- Trawler Boats: Traditionally built as work or fishing boats, trawlers boats these days have had a makeover and in some cases today resemble small superyachts. Trawlers have displacement hulls, fuel-efficient engines and are designed for long-range cruising at modest speeds. With lots of interior space including cabins, galley and bathrooms they are a popular type of ocean boat for long-term cruising and one of the best boats for living on full time.
- Cabin Cruiser Boats: Cabin cruisers offer boaters the chance to use their boat for weekends or overnight trips thanks to a cabin, galley, and head. The spectrum of this type of motorboat is huge, from large cabin cruisers that resemble small superyachts, to much smaller models perfect for short trips. Cabin cruisers often have spacious decks for entertaining and lounging, and cozy living accommodation down below. See our guide to the different types of boats with cabins.
- Wakeboard/Ski Boards: Watersports boats (also known as tow boats) are designed especially to allow for waterskiing, wakeboarding, tubing and all manner of watersports. Characteristics of watersports boats include good visibility of the skier/wakeboarder from the helm, an inboard engine, and plenty of storage space for skis, wakeboards and equipment. Equipped with trim tabs and ballast tanks, watersports boats tend to be activity-specific with adjustable wake patterns; slalom skiers look for smaller wakes, while wakeboard riders and wakesurfers prefer bigger wakes. With powerful engines, watersports boats can also double as fishing and day boats; recently we’ve seen the emergence of sportfishing boats as a combination of the two (see our guide to the Best Sportfishing Boats).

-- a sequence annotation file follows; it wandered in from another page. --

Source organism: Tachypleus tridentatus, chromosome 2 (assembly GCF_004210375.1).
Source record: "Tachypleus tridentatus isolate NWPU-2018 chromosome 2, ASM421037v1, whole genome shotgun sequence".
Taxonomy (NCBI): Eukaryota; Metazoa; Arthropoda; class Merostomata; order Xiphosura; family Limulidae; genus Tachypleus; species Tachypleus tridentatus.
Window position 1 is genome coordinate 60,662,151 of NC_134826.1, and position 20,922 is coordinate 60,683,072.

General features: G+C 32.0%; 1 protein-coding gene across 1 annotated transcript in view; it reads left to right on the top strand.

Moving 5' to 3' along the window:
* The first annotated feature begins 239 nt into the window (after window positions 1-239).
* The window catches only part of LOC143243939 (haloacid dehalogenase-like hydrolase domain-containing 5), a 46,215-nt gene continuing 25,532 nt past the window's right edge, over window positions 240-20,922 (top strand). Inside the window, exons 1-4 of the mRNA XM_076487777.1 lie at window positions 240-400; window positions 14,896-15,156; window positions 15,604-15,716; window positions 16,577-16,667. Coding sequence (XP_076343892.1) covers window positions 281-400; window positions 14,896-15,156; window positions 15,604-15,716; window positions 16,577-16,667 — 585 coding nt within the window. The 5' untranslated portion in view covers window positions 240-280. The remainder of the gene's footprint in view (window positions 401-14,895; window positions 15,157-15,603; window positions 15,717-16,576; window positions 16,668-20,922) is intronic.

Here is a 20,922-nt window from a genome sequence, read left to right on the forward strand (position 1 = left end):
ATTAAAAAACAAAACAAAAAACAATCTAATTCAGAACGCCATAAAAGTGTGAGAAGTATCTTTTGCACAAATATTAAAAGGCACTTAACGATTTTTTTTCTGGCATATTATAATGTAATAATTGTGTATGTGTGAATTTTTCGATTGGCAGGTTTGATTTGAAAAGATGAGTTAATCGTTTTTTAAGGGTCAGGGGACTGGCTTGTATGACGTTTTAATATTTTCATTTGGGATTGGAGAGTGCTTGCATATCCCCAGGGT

- Motor Yachts: A motor yacht is typically a larger motorized vessel – usually over 40 feet – designed for luxury cruising. Equipped with modern amenities including cabins, galley, and heads (bathrooms), they offer lots of space for entertaining, swimming, and long-range cruising. Depending on their design and the power of their typically diesel engines, motor yachts may be capable of top speeds ranging anywhere from 12 to 35 knots. The largest motor yachts will have a full-time crew including captains, engineers, and deck and interior crew.
- Fishing Boats: There are many types of fishing boats and we have already mentioned popular types such as center console boats, but the list goes on. Built for serious fishing, whether that’s on inland waters or open ocean, fishing boats will all share some similar characteristics. They will come equipped with a range of fishing equipment, from livewells to rod holders, swivel seats and plenty of deck space for reeling in catches. They also may have a trolling motor system which allows for quiet, hands-free movement. The differences arise in the environment in which the boats will be used. Ocean-going vessels will be built to withstand harsher conditions and have a more stable hull shape and larger engines. Those designed for inland waters will have flatter bottoms for accessing shallower waters and need less power. Types of recreational fishing boats include: